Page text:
The One Voice Choir is not officially part of The Church of Jesus Christ of Latter-day Saints, but the ensemble is invited to perform this weekend at an LDS church-sponsored event intended to reach out to the LGBT community.
The One Voice Choir is not officially part of The Church of Jesus Christ of Latter-day Saints, but the ensemble is invited to perform this weekend at an LDS church-sponsored event intended to reach out to the LGBT community. Andrea Smardon/KUER
Growing up in Utah, Ross Owen watched the Mormon Tabernacle Choir on television every Sunday with his family.
"It was almost like watching a rock concert, and I thought, 'Oh, I'd love to do that,' " he says.
But by the time Owen was old enough to join the choir, he was no longer a member of The Church of Jesus Christ of Latter-day Saints; he had been excommunicated after he came out as gay.
"I almost feel like I've been mourning giving up that foundation that was there for me for the first 20 years of my life," Owen says. "So, now I'm searching for that spirituality and how to get that spirituality back in my life."
Today, he's a part of a new choir — one that's open to gays, lesbians and Mormons. The ensemble of roughly 15 members, called the One Voice Choir, is not officially part of the LDS church in Utah, but they've been invited to perform at a Mormon church-sponsored outreach event for the lesbian, gay, bisexual and transgender community.
For their first rehearsal, the group congregated at a historic LDS chapel near downtown Salt Lake City. Bryan Horn, the group's musical director, resigned from the church after coming out as gay, but says he's still a Mormon in his heart.
"The primary purpose is to create a space where everybody is loved and everybody is welcome — to simply come together, and as Mormon Christians and non-Mormon Christians, to worship Jesus Christ and proclaim our testimonies of Jesus Christ," Horn says.
Catherine Jeppsen, a self-identified ally, accompanies the group at the rehearsal. She's an adjunct faculty member of gender studies at Brigham Young University and says she's met a number of students suffering from a sense of exclusion.
"I just really feel for people who don't feel accepted in the one place they should," Jeppsen says. "And I want to do everything I can to show them that there are people in the Mormon church who do love and accept them, and want them to feel welcome."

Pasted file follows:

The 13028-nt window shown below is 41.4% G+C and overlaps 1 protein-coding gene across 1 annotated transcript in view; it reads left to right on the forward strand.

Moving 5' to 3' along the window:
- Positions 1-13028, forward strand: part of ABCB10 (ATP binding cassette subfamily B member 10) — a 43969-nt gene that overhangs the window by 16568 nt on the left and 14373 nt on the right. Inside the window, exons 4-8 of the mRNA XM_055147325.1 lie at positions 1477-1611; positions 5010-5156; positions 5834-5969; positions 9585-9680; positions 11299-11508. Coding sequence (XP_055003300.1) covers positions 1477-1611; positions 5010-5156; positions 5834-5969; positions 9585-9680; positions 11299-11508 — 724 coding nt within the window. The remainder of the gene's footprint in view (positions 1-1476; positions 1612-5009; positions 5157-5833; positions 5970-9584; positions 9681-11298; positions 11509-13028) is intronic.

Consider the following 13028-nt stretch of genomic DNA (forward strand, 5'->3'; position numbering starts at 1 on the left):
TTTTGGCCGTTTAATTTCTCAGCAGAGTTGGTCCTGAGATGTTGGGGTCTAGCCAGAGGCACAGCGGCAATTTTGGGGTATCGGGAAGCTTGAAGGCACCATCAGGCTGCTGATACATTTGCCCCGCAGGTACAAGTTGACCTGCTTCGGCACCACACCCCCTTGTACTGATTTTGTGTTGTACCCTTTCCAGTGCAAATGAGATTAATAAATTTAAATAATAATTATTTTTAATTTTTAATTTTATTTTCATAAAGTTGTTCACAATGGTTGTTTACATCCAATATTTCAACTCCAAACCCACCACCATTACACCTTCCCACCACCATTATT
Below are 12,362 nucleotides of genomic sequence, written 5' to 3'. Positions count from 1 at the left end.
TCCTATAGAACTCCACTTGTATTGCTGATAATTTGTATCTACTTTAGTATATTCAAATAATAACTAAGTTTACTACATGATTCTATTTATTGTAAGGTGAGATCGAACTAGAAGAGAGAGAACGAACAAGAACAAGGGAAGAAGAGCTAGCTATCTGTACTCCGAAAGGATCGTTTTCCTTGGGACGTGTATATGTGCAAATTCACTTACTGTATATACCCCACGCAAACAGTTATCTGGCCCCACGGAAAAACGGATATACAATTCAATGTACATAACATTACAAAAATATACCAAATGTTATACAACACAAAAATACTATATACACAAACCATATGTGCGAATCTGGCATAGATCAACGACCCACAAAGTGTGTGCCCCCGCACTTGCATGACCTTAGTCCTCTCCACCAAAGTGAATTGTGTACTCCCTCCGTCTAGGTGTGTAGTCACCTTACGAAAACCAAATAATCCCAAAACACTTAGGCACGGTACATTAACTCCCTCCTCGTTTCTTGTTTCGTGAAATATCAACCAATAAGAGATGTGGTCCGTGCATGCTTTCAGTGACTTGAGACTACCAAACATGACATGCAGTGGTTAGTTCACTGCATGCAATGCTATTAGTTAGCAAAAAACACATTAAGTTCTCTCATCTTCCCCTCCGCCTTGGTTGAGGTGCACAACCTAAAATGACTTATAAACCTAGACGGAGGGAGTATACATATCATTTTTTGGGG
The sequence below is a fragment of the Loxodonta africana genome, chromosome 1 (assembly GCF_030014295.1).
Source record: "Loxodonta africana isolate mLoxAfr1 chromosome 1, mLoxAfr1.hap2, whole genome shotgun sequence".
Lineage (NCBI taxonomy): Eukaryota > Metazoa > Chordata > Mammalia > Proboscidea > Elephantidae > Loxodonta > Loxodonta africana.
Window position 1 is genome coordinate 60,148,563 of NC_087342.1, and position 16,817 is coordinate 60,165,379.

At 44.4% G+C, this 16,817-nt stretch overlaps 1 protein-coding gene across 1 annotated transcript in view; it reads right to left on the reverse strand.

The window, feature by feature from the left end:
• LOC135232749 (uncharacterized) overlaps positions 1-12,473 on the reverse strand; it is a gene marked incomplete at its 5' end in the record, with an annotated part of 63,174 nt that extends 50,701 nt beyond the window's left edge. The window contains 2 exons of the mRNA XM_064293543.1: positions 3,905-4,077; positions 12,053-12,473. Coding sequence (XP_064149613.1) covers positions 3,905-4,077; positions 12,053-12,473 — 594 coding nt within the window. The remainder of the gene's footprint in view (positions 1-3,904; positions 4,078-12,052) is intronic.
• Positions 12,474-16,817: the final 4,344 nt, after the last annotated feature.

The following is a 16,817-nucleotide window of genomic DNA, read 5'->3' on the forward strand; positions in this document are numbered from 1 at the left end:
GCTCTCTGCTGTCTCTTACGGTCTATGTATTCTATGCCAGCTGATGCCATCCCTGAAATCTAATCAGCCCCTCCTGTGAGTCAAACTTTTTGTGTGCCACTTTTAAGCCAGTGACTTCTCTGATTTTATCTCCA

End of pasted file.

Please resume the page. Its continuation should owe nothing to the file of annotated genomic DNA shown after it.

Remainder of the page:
Rexene Pitcher, another member of the group, tears up when she talks about her gay son who withdrew from the church when he no longer felt accepted.
"I'm really happy to see people of the Mormon church coming out and saying we love you just the way you are, and being willing to show it," Pitcher says.
Unlike Pitcher's son, 18-year-old choir member Grayson Moore says he hasn't felt compelled to leave the church. Moore identifies as a female-to-male transgender and holds a Temple Recommend — meaning he's a church member in good standing.
The choir's musical director, Bryan Horn, leads the ensemble in rehearsal.
The choir's musical director, Bryan Horn, leads the ensemble in rehearsal. Andrea Smardon/KUER
"Most people who grow up in the church, when they transition, they just say, 'I'm not allowed to be LDS anymore', and they just give up and walk away," Moore says at a rehearsal. "I want to show people that you don't have to walk away, that just because it can be hard to be LDS and transgender, that doesn't mean it's not worth it."
Before Moore finished his thoughts, an official from the church where the choir was rehearsing requested that the group end practice and leave.
They were told to no longer use that church as a rehearsal space. The local branch president declined to talk about the decision, but said he didn't want the group's presence to become political. Though a church spokesman later apologized to the choir, the doors remain closed.
The rejection was disheartening for Horn, who says it slowed the momentum of the group.
"Honestly, after that I thought about scrapping the whole idea, and I'm like, you know what, that's the sign that God gave me that this is not right at this time," he says.
But luckily, the choir found a new rehearsal home three weeks later at a nearby Methodist church. The group has been prepping for an LDS church event called Outreach Fireside — an occasion Horn notes as a significant stride for the ensemble.
"I think it's showing the church that we're not the enemy. We're just here to sing," he says. "So, the fact that we're being invited to this Christmas Fireside for LGBT Mormons and straight allies, and even curious people who don't know how to handle this topic in the church, it's a great step in the right direction."
Since the choir was formed, the LDS church launched a new website urging Latter-day Saints to reach out more to gay and lesbian members.